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Addressing the UK housing crisis with long-term mortgage solutions – Reader

by: Elliot Reader, senior vice president of investment banking firm Houlihan Lokey
  • 15/05/2024
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Addressing the UK housing crisis with long-term mortgage solutions – Reader
In the UK’s mortgage market, short-term lending dominates. Specifically, two- to five-year fixed rate mortgages have entrenched themselves as a defining characteristic of the housing market.

While these products effectively serve large segments of the market, they also leave certain groups underserved. Notably, first-time buyers facing challenges due to rising house prices and a lack of suitable retirement-focused mortgage options.

Rather than advocating for a complete overhaul of the UK system, the focus should be on integrating new methods to address these gaps. 


Funding restrictions on lending

At the heart of this issue lies the funding model. The largest mortgage lenders in the UK primarily fund their lending through current accounts and short-term fixed rate deposits.

However, this reliance on short-term funding sources can lead to liquidity stresses, as we have seen. Potential deposit withdrawals necessitate costly swaps, limiting covered bond funding volumes and ultimately hindering product innovation.

For decades, short-term fixed rate mortgages have been the norm in the UK, with the two-year fixed rate being the most common option. Borrowers often start with a “teaser” rate before transitioning to a higher contractual reversion rate. Approximately two million fixed rate mortgages are due to mature before the end of 2024. 

The continuous upward pressure on house prices, which now exceed 10 times the average income, has made homeownership increasingly challenging. First-time buyers typically require high loan-to-value (LTV) and loan-to-income ratios, but affordability stress tests introduced in 2014 have compounded this issue. Millions of potential first-time buyers find themselves unable to afford a home. Existing lenders often stress affordability at rates as high as the standard variable rate (SVR) plus 3%, severely limiting borrowing capacity.

Consequently, the dream of homeownership remains elusive for a growing segment of the population.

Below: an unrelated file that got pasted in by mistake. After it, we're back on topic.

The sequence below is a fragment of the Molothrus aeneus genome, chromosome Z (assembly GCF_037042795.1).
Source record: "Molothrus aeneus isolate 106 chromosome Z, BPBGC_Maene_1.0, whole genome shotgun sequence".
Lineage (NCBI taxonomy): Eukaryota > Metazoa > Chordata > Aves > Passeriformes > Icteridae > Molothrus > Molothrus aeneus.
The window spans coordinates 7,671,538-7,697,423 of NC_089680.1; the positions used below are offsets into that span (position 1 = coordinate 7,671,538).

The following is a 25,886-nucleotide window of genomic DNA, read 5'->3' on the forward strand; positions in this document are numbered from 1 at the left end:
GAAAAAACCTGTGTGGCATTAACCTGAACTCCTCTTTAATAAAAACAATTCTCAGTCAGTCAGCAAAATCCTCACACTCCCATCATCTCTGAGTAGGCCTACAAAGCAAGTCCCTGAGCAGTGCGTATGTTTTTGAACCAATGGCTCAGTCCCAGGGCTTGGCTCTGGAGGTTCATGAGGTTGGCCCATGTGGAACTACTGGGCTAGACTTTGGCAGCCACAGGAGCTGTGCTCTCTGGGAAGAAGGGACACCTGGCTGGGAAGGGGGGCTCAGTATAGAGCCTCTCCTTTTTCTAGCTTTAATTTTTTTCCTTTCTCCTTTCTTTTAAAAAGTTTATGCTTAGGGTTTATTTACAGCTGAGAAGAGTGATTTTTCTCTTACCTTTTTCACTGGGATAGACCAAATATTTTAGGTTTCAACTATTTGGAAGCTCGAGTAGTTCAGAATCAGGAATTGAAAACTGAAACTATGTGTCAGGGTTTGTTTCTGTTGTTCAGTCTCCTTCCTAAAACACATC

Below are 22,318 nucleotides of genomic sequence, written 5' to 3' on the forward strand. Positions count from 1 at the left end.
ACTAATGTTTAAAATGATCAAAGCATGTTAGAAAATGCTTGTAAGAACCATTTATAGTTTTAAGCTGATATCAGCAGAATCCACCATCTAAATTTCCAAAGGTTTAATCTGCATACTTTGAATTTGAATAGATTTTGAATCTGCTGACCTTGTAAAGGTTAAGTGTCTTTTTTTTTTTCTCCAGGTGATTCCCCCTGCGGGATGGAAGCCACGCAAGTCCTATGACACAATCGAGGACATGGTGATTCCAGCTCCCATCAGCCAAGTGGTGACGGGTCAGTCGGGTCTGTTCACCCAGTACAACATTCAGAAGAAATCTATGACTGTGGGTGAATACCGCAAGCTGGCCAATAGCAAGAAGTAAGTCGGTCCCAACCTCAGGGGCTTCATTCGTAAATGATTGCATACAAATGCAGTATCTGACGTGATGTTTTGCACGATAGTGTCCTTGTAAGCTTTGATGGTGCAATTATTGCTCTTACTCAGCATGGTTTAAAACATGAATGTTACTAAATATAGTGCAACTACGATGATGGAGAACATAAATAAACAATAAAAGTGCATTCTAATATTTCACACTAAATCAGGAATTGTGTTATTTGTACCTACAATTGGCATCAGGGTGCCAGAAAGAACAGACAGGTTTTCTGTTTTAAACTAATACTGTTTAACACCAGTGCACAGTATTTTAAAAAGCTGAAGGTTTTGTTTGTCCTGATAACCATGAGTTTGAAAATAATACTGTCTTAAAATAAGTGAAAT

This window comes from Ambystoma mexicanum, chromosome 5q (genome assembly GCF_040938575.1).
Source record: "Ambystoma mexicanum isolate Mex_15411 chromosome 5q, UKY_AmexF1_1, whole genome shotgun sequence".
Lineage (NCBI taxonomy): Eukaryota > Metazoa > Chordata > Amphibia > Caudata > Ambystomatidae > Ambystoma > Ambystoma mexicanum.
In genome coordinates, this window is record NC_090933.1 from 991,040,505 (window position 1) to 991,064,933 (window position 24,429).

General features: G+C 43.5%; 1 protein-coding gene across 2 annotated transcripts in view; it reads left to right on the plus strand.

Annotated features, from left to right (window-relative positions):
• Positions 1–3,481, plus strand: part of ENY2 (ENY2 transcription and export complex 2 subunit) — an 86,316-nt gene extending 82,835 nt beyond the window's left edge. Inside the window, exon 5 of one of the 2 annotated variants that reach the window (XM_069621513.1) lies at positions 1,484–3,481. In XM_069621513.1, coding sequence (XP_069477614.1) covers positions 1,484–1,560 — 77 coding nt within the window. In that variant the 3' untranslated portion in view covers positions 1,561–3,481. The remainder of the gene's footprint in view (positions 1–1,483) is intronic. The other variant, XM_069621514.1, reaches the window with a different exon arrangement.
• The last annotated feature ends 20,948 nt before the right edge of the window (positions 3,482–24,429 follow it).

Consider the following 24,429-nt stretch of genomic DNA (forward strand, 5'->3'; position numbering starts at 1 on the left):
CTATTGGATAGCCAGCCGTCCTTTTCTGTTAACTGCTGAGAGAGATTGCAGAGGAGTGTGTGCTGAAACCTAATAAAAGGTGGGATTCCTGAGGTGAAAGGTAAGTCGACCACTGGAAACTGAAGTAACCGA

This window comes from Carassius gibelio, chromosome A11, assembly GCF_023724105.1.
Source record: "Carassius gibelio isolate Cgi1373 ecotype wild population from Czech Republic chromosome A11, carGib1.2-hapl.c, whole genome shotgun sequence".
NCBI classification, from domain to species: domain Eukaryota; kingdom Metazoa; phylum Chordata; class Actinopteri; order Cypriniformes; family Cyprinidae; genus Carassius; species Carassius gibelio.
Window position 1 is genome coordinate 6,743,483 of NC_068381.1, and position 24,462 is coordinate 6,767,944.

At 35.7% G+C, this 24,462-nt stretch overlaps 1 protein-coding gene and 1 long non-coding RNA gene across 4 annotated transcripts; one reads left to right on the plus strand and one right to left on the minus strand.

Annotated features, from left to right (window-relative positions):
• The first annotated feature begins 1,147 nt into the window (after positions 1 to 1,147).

Adding to the complexity is the impending maturity of interest-only mortgages. Approximately 40,000 such products are due to mature each year until 2032. For homeowners older than 65, this poses a precarious situation; with no follow-on products available, selling their homes may become the only viable option. This scenario underscores the gaps in the current mortgage ecosystem and highlights the urgent need for innovative, long-term mortgage solutions. 


The stability of the long-term mortgage

To break this impasse, the UK banking system must integrate new methods.

Other European countries, including Spain and Belgium, have successfully developed efficient long-term fixed rate mortgage markets. These markets are typically funded by institutional capital from pension funds and insurance companies. Long-term fixed rate mortgages provide stability and predictability for borrowers while reducing risks associated with short-term rate fluctuations. By diversifying funding structures and embracing innovative distribution networks, lenders can expand their offerings to better serve the needs of aspiring homeowners and address the challenges posed by the housing crisis. 

Brokers play a crucial role in this transformation. They must recognise that long-term mortgages aren’t merely a last resort for first-time buyers or older borrowers. Instead, they represent a viable alternative that offers a different solution for customers. In this context, the lowest interest rate shouldn’t be the sole differentiating factor. Brokers should consider innovative solutions that benefit customers beyond just rates.

Adjusting commission incentives to support long-term products is essential for sustainable change. 

The journey towards resolving the UK’s housing crisis necessitates new and innovative products to address the gaps. Current issues will only continue to exacerbate, unless banks can pivot their funding models and offer flexible mortgage solutions that meet the requirements of the public. 

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